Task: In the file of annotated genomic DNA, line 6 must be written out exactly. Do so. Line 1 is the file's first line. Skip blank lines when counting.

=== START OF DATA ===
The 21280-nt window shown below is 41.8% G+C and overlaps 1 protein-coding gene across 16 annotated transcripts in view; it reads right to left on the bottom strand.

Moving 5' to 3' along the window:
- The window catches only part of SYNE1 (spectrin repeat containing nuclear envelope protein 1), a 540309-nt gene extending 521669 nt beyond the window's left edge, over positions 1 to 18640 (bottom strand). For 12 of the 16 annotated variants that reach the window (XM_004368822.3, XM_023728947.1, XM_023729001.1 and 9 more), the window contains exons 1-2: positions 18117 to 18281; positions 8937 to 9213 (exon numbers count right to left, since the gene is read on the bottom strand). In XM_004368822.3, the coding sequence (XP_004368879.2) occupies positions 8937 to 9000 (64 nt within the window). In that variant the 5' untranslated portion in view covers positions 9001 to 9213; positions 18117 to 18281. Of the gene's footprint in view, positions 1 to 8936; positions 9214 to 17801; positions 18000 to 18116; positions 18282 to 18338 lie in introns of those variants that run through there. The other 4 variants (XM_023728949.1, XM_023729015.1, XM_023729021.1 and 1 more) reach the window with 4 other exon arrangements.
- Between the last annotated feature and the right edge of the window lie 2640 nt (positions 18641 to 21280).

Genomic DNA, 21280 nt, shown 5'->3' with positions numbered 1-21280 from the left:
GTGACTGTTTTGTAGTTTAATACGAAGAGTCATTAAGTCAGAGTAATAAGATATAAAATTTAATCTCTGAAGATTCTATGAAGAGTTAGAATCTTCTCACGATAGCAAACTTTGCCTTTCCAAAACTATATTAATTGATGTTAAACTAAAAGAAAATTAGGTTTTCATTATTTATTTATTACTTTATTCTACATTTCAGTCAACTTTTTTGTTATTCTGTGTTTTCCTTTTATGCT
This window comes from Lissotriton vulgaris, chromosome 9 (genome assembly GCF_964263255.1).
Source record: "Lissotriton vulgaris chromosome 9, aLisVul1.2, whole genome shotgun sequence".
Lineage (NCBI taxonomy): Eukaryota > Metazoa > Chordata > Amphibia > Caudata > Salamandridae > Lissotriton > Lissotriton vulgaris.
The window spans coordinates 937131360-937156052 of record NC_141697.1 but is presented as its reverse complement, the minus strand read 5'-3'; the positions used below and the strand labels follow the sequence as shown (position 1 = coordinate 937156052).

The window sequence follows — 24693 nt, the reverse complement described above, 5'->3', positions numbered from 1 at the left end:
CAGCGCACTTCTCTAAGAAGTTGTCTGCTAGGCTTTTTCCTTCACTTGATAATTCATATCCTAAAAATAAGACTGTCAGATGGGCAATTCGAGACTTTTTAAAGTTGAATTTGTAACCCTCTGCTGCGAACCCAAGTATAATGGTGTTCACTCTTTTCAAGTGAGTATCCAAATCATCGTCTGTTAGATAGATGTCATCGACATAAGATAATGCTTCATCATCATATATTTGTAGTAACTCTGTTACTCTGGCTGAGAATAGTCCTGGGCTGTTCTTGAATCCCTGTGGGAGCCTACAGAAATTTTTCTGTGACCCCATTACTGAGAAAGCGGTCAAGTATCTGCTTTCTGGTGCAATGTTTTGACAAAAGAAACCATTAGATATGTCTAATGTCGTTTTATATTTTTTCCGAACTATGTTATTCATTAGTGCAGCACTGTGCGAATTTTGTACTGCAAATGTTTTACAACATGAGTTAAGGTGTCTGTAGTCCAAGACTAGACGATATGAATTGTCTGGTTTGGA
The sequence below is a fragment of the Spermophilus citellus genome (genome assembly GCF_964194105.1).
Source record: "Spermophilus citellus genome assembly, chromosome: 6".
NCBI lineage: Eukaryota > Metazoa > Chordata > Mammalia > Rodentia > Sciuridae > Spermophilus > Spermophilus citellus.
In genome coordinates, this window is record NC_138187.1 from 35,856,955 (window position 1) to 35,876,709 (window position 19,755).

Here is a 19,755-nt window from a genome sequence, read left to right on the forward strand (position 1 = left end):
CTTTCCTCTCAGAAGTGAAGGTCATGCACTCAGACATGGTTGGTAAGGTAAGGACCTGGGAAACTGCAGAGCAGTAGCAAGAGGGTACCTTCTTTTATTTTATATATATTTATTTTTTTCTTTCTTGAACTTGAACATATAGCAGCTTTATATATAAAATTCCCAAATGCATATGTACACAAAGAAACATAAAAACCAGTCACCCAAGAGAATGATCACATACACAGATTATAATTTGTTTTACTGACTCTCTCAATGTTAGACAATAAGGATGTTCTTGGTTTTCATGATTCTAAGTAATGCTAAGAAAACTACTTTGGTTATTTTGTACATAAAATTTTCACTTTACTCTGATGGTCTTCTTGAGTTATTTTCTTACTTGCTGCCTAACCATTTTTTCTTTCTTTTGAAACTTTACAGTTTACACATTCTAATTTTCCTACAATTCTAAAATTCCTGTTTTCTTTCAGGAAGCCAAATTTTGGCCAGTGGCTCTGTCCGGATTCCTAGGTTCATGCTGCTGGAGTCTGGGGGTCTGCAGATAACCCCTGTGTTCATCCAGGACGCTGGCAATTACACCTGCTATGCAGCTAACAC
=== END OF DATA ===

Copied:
GTGACTGTTTTGTAGTTTAATACGAAGAGTCATTAAGTCAGAGTAATAAGATATAAAATTTAATCTCTGAAGATTCTATGAAGAGTTAGAATCTTCTCACGATAGCAAACTTTGCCTTTCCAAAACTATATTAATTGATGTTAAACTAAAAGAAAATTAGGTTTTCATTATTTATTTATTACTTTATTCTACATTTCAGTCAACTTTTTTGTTATTCTGTGTTTTCCTTTTATGCT